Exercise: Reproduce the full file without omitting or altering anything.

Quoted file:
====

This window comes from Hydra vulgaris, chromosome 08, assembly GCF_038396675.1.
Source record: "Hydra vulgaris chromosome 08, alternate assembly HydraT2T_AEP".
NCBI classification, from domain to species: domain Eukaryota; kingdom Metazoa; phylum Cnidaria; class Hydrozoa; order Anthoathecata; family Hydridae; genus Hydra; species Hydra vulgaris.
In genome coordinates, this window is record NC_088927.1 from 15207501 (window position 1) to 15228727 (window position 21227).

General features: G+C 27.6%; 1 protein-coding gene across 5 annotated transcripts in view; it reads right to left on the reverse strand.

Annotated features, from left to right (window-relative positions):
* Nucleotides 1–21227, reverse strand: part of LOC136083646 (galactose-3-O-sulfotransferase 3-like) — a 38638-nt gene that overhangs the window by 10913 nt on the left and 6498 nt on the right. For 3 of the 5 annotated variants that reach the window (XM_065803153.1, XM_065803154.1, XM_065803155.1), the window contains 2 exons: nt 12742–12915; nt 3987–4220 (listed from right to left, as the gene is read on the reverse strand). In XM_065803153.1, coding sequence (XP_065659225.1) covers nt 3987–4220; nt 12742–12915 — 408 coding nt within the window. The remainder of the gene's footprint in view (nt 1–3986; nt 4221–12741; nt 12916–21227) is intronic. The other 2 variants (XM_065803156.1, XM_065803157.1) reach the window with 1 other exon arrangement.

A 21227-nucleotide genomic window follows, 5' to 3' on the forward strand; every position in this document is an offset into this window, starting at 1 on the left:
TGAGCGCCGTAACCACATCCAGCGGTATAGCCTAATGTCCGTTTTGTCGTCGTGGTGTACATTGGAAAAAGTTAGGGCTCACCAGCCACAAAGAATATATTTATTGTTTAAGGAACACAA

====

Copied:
This window comes from Hydra vulgaris, chromosome 08, assembly GCF_038396675.1.
Source record: "Hydra vulgaris chromosome 08, alternate assembly HydraT2T_AEP".
NCBI classification, from domain to species: domain Eukaryota; kingdom Metazoa; phylum Cnidaria; class Hydrozoa; order Anthoathecata; family Hydridae; genus Hydra; species Hydra vulgaris.
In genome coordinates, this window is record NC_088927.1 from 15207501 (window position 1) to 15228727 (window position 21227).

General features: G+C 27.6%; 1 protein-coding gene across 5 annotated transcripts in view; it reads right to left on the reverse strand.

Annotated features, from left to right (window-relative positions):
* Nucleotides 1–21227, reverse strand: part of LOC136083646 (galactose-3-O-sulfotransferase 3-like) — a 38638-nt gene that overhangs the window by 10913 nt on the left and 6498 nt on the right. For 3 of the 5 annotated variants that reach the window (XM_065803153.1, XM_065803154.1, XM_065803155.1), the window contains 2 exons: nt 12742–12915; nt 3987–4220 (listed from right to left, as the gene is read on the reverse strand). In XM_065803153.1, coding sequence (XP_065659225.1) covers nt 3987–4220; nt 12742–12915 — 408 coding nt within the window. The remainder of the gene's footprint in view (nt 1–3986; nt 4221–12741; nt 12916–21227) is intronic. The other 2 variants (XM_065803156.1, XM_065803157.1) reach the window with 1 other exon arrangement.

A 21227-nucleotide genomic window follows, 5' to 3' on the forward strand; every position in this document is an offset into this window, starting at 1 on the left:
TGAGCGCCGTAACCACATCCAGCGGTATAGCCTAATGTCCGTTTTGTCGTCGTGGTGTACATTGGAAAAAGTTAGGGCTCACCAGCCACAAAGAATATATTTATTGTTTAAGGAACACAA